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Before and During Tips to Make Travel Easier

You know where you’re going; make the rest easy for yourself! Image from psmag.com.

I was road tripping to Salt Lake City, Utah recently, helping a friend move, and our anticipated 8-hour drive turned into a 14-hour excursion that ended at 1 o’clock in the morning. The four of us on that trip were competent people: we had snacks, we could change a tire, and we could navigate in the dark. Our little adventure got me thinking about how easily travel plans can go awry. One missed flight can be a minor inconvenience or a multi-day stranding. Flat tires aren’t a big deal, unless it’s 11 PM and you’re in the middle of rural Wyoming (as we were). In that spirit, I’ve compiled a list of ways to help yourself overcome obstacles a little more easily – or at least with a little less stress.

Before you travel

  • Get to know your destination. What’s the basic geography? What transportation options are available? Where are you staying in relation to everything else?
  • On that note, get to know the airports or transportation hubs along the way. I will never forget how mind-blowingly confusing Tokyo Narita airport was after 20 hours of flying, especially since I spoke no Japanese.
  • If language may be an issue, consider bringing a phrase book or flashcards.

    Avoid jumbling your words. Image from languagemonitor.com.

    Avoid jumbling your words. Image from languagemonitor.com.

  • If you’re traveling by car, do a check on the spare tire before the trip and make sure it’s in good condition. Also be sure that the jack works, your wrench is the right size for your lugs, and that you have a good enough flashlight for a midnight tire change. If any of that sounds intimidating, have someone teach you how to change a tire before you drive.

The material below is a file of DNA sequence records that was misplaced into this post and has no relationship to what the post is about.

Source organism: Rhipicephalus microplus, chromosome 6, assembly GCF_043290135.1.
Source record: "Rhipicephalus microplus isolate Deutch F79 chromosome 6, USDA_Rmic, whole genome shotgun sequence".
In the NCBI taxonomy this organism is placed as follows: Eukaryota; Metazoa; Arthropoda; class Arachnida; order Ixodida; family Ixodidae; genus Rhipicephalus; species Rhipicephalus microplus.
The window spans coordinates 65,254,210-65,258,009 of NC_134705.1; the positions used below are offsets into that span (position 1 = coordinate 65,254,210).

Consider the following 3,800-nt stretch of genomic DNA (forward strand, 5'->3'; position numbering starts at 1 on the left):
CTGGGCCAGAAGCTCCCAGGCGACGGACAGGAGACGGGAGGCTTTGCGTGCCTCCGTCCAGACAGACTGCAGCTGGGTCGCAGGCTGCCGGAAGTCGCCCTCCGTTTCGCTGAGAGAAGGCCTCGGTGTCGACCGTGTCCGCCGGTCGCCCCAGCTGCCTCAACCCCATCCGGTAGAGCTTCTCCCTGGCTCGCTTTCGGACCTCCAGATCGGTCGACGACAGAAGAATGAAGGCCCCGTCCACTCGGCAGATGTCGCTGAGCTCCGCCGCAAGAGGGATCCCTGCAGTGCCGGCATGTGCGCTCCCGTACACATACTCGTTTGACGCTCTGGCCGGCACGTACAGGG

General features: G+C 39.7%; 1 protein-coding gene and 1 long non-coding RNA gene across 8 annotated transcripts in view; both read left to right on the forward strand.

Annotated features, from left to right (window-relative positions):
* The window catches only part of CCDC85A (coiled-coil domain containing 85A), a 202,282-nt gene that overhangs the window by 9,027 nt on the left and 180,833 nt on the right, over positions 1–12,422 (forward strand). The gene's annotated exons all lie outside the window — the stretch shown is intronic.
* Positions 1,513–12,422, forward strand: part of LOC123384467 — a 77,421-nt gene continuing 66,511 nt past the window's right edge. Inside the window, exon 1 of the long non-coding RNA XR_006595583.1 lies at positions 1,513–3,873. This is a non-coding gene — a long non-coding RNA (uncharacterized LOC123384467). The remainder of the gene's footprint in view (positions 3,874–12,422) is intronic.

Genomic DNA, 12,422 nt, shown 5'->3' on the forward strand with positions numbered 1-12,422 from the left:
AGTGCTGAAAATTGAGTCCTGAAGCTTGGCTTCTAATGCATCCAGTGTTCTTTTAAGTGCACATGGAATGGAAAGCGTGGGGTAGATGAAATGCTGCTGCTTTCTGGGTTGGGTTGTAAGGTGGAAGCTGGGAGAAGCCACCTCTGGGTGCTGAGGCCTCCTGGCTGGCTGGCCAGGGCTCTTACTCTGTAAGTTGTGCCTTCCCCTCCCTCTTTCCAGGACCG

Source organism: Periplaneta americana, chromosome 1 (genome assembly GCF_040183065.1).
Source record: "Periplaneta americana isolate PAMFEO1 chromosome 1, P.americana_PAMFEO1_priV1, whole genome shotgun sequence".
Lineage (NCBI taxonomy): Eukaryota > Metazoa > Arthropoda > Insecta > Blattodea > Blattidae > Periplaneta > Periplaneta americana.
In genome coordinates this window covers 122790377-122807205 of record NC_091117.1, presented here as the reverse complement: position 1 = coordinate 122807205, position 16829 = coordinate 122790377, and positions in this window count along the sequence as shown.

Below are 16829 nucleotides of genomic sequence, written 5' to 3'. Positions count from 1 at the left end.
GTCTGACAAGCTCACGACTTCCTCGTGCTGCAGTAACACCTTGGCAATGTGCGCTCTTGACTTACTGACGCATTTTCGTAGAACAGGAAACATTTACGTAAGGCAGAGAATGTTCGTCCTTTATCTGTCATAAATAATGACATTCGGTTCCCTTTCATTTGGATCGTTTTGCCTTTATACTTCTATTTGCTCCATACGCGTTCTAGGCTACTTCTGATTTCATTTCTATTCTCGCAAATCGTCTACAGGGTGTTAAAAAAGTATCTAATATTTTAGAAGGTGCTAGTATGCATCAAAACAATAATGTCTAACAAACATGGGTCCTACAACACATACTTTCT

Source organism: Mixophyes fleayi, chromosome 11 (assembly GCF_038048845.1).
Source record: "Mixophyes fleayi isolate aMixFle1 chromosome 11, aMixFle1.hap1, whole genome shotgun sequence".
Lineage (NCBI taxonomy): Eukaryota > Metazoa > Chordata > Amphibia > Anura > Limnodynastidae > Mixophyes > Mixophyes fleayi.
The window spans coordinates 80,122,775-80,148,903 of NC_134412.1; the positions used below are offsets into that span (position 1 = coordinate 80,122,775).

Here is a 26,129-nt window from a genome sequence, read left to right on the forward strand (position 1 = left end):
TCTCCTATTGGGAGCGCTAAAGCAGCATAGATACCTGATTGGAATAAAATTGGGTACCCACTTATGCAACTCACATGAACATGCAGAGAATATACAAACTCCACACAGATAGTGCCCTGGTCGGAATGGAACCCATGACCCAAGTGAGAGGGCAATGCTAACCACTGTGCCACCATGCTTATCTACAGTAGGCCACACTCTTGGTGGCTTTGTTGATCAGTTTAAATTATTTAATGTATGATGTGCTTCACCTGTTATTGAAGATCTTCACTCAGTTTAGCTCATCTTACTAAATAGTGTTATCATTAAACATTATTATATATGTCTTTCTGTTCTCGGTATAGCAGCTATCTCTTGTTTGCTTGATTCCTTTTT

While you travel

  • Have a watch or clock on you. It sounds awful, being a slave to time, but it’s a life-saver if you need to catch a bus and can’t find a clock, or your cellphone has suddenly run out of batteries.
  • Flashlights are crucial too. If you can carry one that both lights the way and tells the time (easily found at hiking stores), you’re solid.
  • Try not to rely on technology. Cell phones may be indispensable, but they fail to hold a charge, often carry surcharges, and can unexpectedly lose reception. Plan alternative places to keep addresses and phone numbers, like a journal.
  • Carry cash and stash it in multiple places. My debit cards only worked 50% of the time when I lived in Germany, and you’re not always going to have access to an ATM. Keep your cash in different places in case something unexpected, like a pickpocketing, happens.
  • Always carry a spare pair of knickers! Bonus points if they’re fast-drying.
  • Carry a light snack, like dried fruit or some trail mix, in case of delays.

Above all…

Remember that you only have so much control. Being prepared allows you to handle most situations without losing your mind, but things won’t always be so manageable. Be ready to let go of the things that aren’t under your control, and you’ll have a ball.

Erica Laue
Erica first set foot on a plane when she was ten months old. 28 years, 18 countries, and four continents later, the travel bug’s still strong in her veins, and she's become increasingly engaged with issues of power, gender, sex, equality, and access around the world.

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